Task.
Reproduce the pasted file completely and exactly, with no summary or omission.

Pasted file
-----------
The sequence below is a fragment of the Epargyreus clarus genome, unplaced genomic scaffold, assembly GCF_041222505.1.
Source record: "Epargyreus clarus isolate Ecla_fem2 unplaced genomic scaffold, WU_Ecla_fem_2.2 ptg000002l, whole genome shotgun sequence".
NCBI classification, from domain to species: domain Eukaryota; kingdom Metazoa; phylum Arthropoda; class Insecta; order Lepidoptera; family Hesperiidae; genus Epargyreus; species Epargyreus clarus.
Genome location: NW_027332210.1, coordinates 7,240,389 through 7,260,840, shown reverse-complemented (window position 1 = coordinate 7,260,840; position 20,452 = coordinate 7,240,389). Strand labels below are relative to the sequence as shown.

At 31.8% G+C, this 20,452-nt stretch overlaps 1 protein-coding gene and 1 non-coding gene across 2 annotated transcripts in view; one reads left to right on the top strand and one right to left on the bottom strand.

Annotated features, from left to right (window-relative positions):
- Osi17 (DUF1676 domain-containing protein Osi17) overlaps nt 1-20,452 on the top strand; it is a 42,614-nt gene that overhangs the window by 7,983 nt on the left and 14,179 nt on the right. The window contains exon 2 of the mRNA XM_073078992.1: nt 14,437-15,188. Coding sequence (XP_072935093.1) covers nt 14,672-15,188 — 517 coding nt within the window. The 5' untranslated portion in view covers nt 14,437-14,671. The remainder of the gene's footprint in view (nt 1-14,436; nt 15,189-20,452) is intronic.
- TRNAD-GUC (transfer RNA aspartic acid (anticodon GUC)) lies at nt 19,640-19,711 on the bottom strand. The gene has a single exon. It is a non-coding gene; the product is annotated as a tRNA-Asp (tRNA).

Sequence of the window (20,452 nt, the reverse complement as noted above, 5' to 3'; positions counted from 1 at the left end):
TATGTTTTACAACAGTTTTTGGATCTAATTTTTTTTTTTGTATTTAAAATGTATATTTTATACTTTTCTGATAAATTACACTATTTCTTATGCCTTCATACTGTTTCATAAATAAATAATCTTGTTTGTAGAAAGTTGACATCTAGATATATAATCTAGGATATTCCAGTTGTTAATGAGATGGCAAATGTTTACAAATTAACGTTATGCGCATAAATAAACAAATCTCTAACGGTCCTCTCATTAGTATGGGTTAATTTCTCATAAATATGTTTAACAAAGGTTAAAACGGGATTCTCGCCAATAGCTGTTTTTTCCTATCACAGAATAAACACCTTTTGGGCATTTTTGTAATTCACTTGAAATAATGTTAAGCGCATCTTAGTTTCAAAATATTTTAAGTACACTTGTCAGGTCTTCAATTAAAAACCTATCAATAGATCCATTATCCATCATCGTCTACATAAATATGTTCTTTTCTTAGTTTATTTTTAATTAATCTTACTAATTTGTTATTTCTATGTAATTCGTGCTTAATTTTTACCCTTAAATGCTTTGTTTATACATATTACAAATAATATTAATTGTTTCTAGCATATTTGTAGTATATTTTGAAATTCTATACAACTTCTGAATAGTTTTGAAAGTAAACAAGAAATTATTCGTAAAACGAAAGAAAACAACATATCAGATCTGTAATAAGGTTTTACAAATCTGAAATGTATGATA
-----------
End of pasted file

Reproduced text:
The sequence below is a fragment of the Epargyreus clarus genome, unplaced genomic scaffold, assembly GCF_041222505.1.
Source record: "Epargyreus clarus isolate Ecla_fem2 unplaced genomic scaffold, WU_Ecla_fem_2.2 ptg000002l, whole genome shotgun sequence".
NCBI classification, from domain to species: domain Eukaryota; kingdom Metazoa; phylum Arthropoda; class Insecta; order Lepidoptera; family Hesperiidae; genus Epargyreus; species Epargyreus clarus.
Genome location: NW_027332210.1, coordinates 7,240,389 through 7,260,840, shown reverse-complemented (window position 1 = coordinate 7,260,840; position 20,452 = coordinate 7,240,389). Strand labels below are relative to the sequence as shown.

At 31.8% G+C, this 20,452-nt stretch overlaps 1 protein-coding gene and 1 non-coding gene across 2 annotated transcripts in view; one reads left to right on the top strand and one right to left on the bottom strand.

Annotated features, from left to right (window-relative positions):
- Osi17 (DUF1676 domain-containing protein Osi17) overlaps nt 1-20,452 on the top strand; it is a 42,614-nt gene that overhangs the window by 7,983 nt on the left and 14,179 nt on the right. The window contains exon 2 of the mRNA XM_073078992.1: nt 14,437-15,188. Coding sequence (XP_072935093.1) covers nt 14,672-15,188 — 517 coding nt within the window. The 5' untranslated portion in view covers nt 14,437-14,671. The remainder of the gene's footprint in view (nt 1-14,436; nt 15,189-20,452) is intronic.
- TRNAD-GUC (transfer RNA aspartic acid (anticodon GUC)) lies at nt 19,640-19,711 on the bottom strand. The gene has a single exon. It is a non-coding gene; the product is annotated as a tRNA-Asp (tRNA).

Sequence of the window (20,452 nt, the reverse complement as noted above, 5' to 3'; positions counted from 1 at the left end):
TATGTTTTACAACAGTTTTTGGATCTAATTTTTTTTTTTGTATTTAAAATGTATATTTTATACTTTTCTGATAAATTACACTATTTCTTATGCCTTCATACTGTTTCATAAATAAATAATCTTGTTTGTAGAAAGTTGACATCTAGATATATAATCTAGGATATTCCAGTTGTTAATGAGATGGCAAATGTTTACAAATTAACGTTATGCGCATAAATAAACAAATCTCTAACGGTCCTCTCATTAGTATGGGTTAATTTCTCATAAATATGTTTAACAAAGGTTAAAACGGGATTCTCGCCAATAGCTGTTTTTTCCTATCACAGAATAAACACCTTTTGGGCATTTTTGTAATTCACTTGAAATAATGTTAAGCGCATCTTAGTTTCAAAATATTTTAAGTACACTTGTCAGGTCTTCAATTAAAAACCTATCAATAGATCCATTATCCATCATCGTCTACATAAATATGTTCTTTTCTTAGTTTATTTTTAATTAATCTTACTAATTTGTTATTTCTATGTAATTCGTGCTTAATTTTTACCCTTAAATGCTTTGTTTATACATATTACAAATAATATTAATTGTTTCTAGCATATTTGTAGTATATTTTGAAATTCTATACAACTTCTGAATAGTTTTGAAAGTAAACAAGAAATTATTCGTAAAACGAAAGAAAACAACATATCAGATCTGTAATAAGGTTTTACAAATCTGAAATGTATGATA